Data retention sticking point for Germany | Europe| News and current affairs from around the continent | DW | 09.04.2014
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Data retention sticking point for Germany

The European Court of Justice's ruling that data retention practices go against basic privacy rights for Europeans has unleashed debate among German politicians on how to change national rules.

Data protection advocates celebrated the European Court of Justice's (ECJ) ruling Tuesday (08.04.2014). Judges in Luxembourg were quite clear: mass retention of citizens' telecommunications data greatly interferes with Europeans' fundamental rights.

The preliminary judgment essentially axed a 2006 European Union regulation requiring retention of telephone and Internet traffic for six months to two years, ostensibly for security purposes. Such data retention is a "particularly serious interference" in fundamental rights to privacy, while lacking proper controls, judges wrote in their decision.

Personal privacy is a touchy topic in Germany, with its history of violations by special government services during the Nazi era and Soviet-influenced rule in former East Germany. Proponents of data retention, however, argue that the amount of crime increasingly being organized on the Internet requires greater judicial intervention.

IT expert Felix Freiling of the Erlangen-Nürnberg University in Germany said it's obvious that the Luxembourg ruling will provide new fodder for debate. "It's already being intensively discussed on the Internet again," Freiling told DW. "That's quite important - the topic belongs in the public realm," he added.

One judgment, many interpretations

Thomas de Maiziere and Heiko Maas (Photo: Kay Nietfeld/dpa)

De Maiziere and Maas will have plenty to discuss

It's up to EU member states to implement the high court's decision. The Luxembourg ruling is likely to reheat debate within Germany's governing coalition, as Germany is currently the only EU country lacking a law governing the length of time data is allowed to be retained.

In a similar ruling to that of the ECJ, the German Constitutional Court in 2010 namely shot down such a law allowing data to be retained for six months. The conservative portion of the government coalition has for years sought new data retention rules, in fact requiring their social democratic partners to agree to this upon forming the current coalition in 2013.

But many critics of data retention remain among the ranks of social democrats - which is likely to slow down any new legislation. Justice Minister Heiko Maas had wanted to wait for the ECJ ruling - and now he's completely pulled the handbrake. "There's no reason anymore to quickly produce a draft law," Maas told journalists in Berlin.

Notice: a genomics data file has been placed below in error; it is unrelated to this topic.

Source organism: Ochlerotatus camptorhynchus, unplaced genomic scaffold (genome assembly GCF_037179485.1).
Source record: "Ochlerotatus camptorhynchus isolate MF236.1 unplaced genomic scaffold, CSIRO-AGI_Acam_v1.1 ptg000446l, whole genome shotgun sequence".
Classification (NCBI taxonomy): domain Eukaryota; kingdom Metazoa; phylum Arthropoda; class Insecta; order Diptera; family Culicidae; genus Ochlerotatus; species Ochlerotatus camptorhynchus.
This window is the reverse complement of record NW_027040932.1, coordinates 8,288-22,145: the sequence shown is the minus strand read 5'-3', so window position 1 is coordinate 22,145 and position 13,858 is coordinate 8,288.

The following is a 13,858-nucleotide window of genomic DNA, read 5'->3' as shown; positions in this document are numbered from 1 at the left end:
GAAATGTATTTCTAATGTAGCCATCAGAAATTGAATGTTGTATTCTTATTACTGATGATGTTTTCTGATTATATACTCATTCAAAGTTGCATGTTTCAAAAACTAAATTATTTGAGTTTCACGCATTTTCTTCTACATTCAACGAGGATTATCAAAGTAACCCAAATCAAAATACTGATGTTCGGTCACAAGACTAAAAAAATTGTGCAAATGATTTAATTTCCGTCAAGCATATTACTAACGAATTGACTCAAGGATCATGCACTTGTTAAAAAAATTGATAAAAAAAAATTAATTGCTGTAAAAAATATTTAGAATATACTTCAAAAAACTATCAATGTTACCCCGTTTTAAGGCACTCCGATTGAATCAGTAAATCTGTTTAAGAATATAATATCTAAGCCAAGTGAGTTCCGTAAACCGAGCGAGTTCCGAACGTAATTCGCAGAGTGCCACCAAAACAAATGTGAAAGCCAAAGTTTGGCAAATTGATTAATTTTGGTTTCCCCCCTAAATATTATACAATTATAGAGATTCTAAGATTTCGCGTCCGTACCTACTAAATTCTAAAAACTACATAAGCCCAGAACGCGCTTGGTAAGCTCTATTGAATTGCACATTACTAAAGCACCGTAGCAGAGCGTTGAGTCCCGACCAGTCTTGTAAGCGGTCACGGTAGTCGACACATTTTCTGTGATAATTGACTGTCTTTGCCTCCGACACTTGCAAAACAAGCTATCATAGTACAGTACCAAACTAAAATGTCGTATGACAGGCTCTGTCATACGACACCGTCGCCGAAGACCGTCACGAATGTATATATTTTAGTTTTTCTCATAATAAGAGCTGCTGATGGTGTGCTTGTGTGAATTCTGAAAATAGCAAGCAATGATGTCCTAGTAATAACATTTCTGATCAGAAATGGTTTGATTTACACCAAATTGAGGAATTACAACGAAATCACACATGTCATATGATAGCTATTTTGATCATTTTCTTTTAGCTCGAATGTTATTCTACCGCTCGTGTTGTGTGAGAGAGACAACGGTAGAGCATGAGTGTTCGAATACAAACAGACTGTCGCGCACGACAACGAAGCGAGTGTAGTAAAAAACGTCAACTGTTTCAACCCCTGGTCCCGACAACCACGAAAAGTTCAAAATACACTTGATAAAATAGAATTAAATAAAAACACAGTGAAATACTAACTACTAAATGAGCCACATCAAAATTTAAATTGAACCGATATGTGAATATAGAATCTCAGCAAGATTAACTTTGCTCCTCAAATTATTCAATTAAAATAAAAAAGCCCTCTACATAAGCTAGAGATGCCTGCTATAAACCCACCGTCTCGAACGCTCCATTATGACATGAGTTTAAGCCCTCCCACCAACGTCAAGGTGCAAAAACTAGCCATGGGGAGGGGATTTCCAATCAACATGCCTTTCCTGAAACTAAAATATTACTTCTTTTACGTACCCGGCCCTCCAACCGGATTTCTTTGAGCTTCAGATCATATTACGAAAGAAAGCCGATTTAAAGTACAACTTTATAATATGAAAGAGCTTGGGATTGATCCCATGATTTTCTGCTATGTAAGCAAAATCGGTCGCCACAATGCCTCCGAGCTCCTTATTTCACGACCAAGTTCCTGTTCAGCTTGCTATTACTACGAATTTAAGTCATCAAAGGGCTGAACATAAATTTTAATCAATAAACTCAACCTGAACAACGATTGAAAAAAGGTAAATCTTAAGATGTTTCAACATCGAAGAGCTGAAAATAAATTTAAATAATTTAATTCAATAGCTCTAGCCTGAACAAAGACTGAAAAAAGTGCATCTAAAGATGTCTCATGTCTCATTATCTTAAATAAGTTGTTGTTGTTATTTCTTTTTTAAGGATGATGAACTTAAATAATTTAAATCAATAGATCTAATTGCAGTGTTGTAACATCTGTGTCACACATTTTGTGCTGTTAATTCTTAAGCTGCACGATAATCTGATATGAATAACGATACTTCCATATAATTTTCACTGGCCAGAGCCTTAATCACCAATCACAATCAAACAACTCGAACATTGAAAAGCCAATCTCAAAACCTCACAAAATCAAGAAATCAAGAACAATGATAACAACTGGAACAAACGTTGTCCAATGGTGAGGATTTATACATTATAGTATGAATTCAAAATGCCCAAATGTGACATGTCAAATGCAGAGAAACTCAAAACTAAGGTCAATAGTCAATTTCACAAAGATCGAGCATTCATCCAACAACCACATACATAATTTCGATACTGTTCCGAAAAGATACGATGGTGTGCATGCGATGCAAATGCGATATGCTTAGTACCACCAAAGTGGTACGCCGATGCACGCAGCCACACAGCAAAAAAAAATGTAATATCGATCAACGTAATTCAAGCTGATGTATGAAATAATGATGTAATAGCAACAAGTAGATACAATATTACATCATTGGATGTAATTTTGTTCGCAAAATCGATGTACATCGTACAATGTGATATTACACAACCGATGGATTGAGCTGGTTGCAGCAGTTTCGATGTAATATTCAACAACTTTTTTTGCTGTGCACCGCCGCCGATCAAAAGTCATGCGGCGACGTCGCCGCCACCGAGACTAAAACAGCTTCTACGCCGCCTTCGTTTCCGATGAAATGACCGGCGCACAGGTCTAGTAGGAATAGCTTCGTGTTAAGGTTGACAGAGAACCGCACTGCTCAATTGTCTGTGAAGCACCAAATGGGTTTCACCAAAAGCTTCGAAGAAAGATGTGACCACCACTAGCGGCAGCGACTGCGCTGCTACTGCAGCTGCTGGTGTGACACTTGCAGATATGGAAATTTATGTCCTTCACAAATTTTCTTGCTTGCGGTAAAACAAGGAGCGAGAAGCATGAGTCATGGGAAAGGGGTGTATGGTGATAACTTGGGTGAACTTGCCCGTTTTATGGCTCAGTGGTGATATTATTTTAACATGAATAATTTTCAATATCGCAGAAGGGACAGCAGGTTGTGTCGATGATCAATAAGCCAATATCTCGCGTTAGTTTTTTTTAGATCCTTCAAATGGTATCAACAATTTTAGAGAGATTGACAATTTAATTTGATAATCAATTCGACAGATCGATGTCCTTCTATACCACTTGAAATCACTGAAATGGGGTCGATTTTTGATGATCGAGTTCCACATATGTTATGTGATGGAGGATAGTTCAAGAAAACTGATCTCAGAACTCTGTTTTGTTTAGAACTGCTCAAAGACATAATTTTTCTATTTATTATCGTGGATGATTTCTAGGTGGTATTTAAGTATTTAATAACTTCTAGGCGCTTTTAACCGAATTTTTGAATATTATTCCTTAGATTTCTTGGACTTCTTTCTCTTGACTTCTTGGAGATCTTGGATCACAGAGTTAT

Almost simultaneously, Interior Minister Thomas de Maizière of the conservative CDU clarified a need for further negotiation. "I insist upon quick, clever and constitutional new regulations that have majority appeal," de Maizière said in Berlin.

Conservative politician Hans-Peter Uhl agreed. "We'll have a close look at the ruling," he told DW. "And we will once again hear from experts who tell us that many serious crimes cannot be combated in any other way," Uhl added.

Back to constitutional court?

Judges of German Constitutional Court (Photo: Winfried Rothermel)

The German Constitutional Court may end up revisiting the topic

And so, coalition partners in the German government appear to be gearing up for a fight. But it is even possible to develop a law that would include the strict controls indicated in the ECJ's ruling?

Georg Jochum, an expert on European law at the University of Friedrichshafen, believes it is. "Data retention per se is compatible with fundamental rights," he told DW - when, as emphasized by the EU court, retention is limited to the required measure.

But other questions remain to be answered, like who gets what kind of access to the data. "Can the Federal Criminal Agency simply look at whatever is stored, or must a judge decide? How concretely will I, as someone affected, be able to check how my data is being used? Can I claim damages if there is abuse?" Jochum asks.

Erasing data?

Ulla Jelpke (Photo: Lichtblick/Achim Melde)

Jelpke has demanded that saved data be erased

Green and left-wing parties, which make up the opposition, see the ECJ ruling as a confirmation of their complete rejection of data retention. Some would even like to see implementation taken a step further: "All EU countries should actually reverse data retention, and erase what they've saved," said The Left party spokeswoman Ulla Jelpke. She also indicated strong opposition to any new draft national law.

Green spokesman Konstantin von Notz expressed an even more direct sentiment: "In light of the NSA affair, I wish the coalition a pleasant journey to the constitutional court in Karlsruhe."

Freiling thinks that sooner or later, a new law will be drafted, to possible mixed public review. "The ECJ established clear guidelines in its ruling - in that sense, it's a good day for data protection," he added.

The European Commission, for its part, will also be examining the ruling. "The European Commission will now carefully asses the verdict and its impacts," Commissioner Malmström said in a statement - leaving unclear whether or not the commission intends to set new rules.

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